Tampa Bay’s Jameis Winston a useful case study if Lions look beyond Matthew Stafford
Allen Park — With many fans clamoring for change again with the Lions organization, most of the chatter revolves around the coach and general manager.
Meanwhile, quarterback Matthew Stafford temporarily quieted many of his critics with a strong start to the season before a back injury knocked him out of the lineup for the first time since 2011.
But if the Lions make bold moves at the top of the organization, it’s worth wondering if a new regime would want their own signal caller. Or, if coach Matt Patricia and general manager Bob Quinn are retained, maybe Stafford could serve as the fall guy for a season unraveled.
Even if the Lions elect to keep Stafford this offseason, there’s a case to be made for the Kansas City and Baltimore models of using a high draft pick to nab a quarterback of the future. With quarterback being such a crucial position for the league, it’s worth asking once again: If not Stafford, then who?
Across the way at Ford Field on Sunday, Tampa Bay (6-7) likely will feature another first overall pick at quarterback in Jameis Winston, the top selection in 2014.
Winston’s up-and-down career mirrors Stafford’s in some ways. Both are prolifically talented quarterbacks who haven’t lifted the franchise in the way fans had hoped.
The Florida State product hopes to play Sunday despite a thumb injury, but even when healthy this year, it’s been more of a rocky road than you’d hope for from your franchise QB.
With 26 touchdowns and a league-high 23 interceptions, there’s an outside chance the fifth-year starter becomes the first player in NFL history to throw 30 apiece in one season.
Winston is dealing with a new offense under coach Bruce Arians, who has brought in former NFL quarterback Byron Leftwich as offensive coordinator.
Arians said he expects interceptions for a quarterback in the first season of a new offense, but said he’d prefer more of a 3-to-1 touchdown-to-interception ratio than something like 1:1.
With 81 career interceptions in his five seasons, Winston has learned to bounce back.
“That’s one of his strengths is going on to the next play,” Arians said. “Good, bad or indifferent he’s on to the next play, and it’s like water off of his back, and it doesn’t bother him. I really like that about him.”
Winston's career is a peek into the boom-or-bust nature of blue-chip quarterbacks.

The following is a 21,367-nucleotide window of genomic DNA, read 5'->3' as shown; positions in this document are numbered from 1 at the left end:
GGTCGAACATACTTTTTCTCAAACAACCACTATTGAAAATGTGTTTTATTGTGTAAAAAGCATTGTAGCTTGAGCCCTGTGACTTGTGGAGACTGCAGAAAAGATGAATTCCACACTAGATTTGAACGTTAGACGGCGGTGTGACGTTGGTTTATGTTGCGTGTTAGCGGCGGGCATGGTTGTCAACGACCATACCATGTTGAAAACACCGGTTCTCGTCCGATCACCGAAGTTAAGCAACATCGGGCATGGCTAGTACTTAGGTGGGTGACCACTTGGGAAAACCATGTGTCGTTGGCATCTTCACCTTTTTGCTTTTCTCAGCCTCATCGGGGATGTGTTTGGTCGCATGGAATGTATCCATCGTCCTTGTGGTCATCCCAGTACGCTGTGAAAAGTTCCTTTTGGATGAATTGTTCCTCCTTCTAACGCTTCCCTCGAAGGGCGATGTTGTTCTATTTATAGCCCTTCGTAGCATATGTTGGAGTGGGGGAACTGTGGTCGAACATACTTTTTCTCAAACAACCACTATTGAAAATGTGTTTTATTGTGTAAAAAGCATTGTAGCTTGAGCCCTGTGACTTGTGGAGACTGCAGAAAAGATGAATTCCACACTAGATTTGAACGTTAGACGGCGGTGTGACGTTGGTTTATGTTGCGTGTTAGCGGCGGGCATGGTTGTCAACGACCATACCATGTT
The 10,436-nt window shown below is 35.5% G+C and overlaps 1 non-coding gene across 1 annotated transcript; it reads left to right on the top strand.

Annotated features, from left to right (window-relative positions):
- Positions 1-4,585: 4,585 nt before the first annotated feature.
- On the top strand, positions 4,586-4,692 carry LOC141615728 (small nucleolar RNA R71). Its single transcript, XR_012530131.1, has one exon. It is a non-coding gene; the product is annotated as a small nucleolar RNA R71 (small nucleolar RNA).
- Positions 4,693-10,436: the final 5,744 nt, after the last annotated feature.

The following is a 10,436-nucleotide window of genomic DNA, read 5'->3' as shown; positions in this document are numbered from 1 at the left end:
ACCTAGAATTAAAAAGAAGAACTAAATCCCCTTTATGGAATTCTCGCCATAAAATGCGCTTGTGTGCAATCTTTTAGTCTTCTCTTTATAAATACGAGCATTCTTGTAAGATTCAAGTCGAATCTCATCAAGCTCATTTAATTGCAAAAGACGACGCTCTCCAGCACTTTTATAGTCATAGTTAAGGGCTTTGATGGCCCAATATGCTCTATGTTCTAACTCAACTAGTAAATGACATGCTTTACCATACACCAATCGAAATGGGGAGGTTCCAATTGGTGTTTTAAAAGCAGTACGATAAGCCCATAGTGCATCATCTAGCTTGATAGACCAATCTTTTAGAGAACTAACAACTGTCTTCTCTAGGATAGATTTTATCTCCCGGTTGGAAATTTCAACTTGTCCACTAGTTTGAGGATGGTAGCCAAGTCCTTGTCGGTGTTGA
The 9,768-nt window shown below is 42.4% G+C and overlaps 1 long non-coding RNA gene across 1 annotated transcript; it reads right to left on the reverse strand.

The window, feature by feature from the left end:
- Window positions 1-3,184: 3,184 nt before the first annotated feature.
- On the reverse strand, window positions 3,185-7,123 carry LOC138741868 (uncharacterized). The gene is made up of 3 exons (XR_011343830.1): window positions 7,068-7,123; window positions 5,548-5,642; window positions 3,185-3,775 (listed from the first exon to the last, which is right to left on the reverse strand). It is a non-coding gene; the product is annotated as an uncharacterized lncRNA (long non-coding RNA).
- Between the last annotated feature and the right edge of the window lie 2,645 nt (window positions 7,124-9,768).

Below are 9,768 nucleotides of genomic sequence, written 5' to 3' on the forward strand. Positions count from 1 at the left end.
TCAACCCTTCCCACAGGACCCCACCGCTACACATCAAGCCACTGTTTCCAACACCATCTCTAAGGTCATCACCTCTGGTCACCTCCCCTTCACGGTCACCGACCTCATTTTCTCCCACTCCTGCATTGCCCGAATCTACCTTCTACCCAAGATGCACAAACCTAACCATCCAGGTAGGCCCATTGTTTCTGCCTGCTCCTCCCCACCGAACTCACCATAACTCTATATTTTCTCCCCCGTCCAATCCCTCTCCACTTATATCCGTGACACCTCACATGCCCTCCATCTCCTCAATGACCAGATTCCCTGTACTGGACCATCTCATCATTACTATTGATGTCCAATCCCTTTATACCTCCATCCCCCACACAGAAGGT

The Lions will be picking in the top 10 next spring, and there’s always a chance you find the next Patrick Mahomes or Andrew Luck.
But consider this: Of the 20 quarterbacks drafted in the top 10 since 2010, only six have started and won playoff games for the teams that drafted them, the primary knock on Stafford, who has not in Detroit.
In addition, only Jared Goff and Cam Newton, both first overall picks, played in Super Bowls for the teams that selected them. Two teams, Jacksonville and Arizona, have selected quarterbacks in the Top 10 twice since Stafford was picked.
It’s impossible for fans to know if LSU’s Joe Burrow and Alabama’s Tua Tagovailoa are more Cam Newton or Blaine Gabbert, but based on the track record, it’s not much more clear for front offices.
Eight quarterbacks were picked in the top 10 in five drafts starting in 2010 — the year after Stafford went first overall — and only one started a game for his drafting team this season.
As for Winston, the Buccaneers are 27-40 in games he’s started. But his 4,115 passing yards are already a career high, and his 316.5 passing yards per game are nearly 50 yards better than his previous high.
The Lions, however, are tied with Dallas for worst in the NFL with just five interceptions.
"They've got a strong-armed quarterback that's willing to throw the ball. He's throwing interceptions because he's not scared to throw the ball," safety Tracy Walker said. "He's coming out there with a game plan to air it out on us, and come up with those same plays they've been doing.
"If the plays come, we going to make those plays. If he decides to make mistakes, we're going to capitalize, of course."
Stafford signed a five-year extension in 2017 and three years remain on the deal. His salary cap hit is $31.5 million next season with a $26 million cap hit if he’s cut.
By throwing 19 touchdowns with five interceptions with a career-high quarterback rating of 106.0, the Lions also likely would have trade suitors for the quarterback.
But with erratic play at times for highly drafted quarterbacks, with the successes somewhat few and far between, it’s worth looking across the field on Sunday at what could lie ahead.
QB or not QB
Since Matthew Stafford went first overall in 2009, the same year Mark Sanchez went fifth overall the New York Jets, 20 quarterbacks have been drafted in the Top 10. They are:
► 2010: Sam Bradford (No. 1 overall), St. Louis
► 2011: Cam Newton (1), Carolina; Jake Locker (8), Tennessee; Blaine Gabbert (10), Jacksonville
► 2012: Andrew Luck (1), Indianapolis; Robert Griffin III (2), Washington; Ryan Tannehill (8), Miami
► 2013: None selected
► 2014: Blake Bottles (3), Jacksonville
► 2015: Jameis Winston (1), Tampa Bay; Marcus Mariota (2), Tennessee
► 2016: Jared Goff (1), Los Angeles Rams; Carson Wentz (2), Philadelphia
► 2017: Mitchell Trubisky (2), Chicago; Patrick Mahomes (10), Kansas City
► 2018: Baker Mayfield (1), Cleveland; Sam Darnold (3), New York Jets; Josh Allen (7), Buffalo; Josh Rosen (10), Arizona
► 2019: Kyler Murray (1), Arizona; Daniel Jones (6), New York Giants
Matt Schoch is a freelance writer.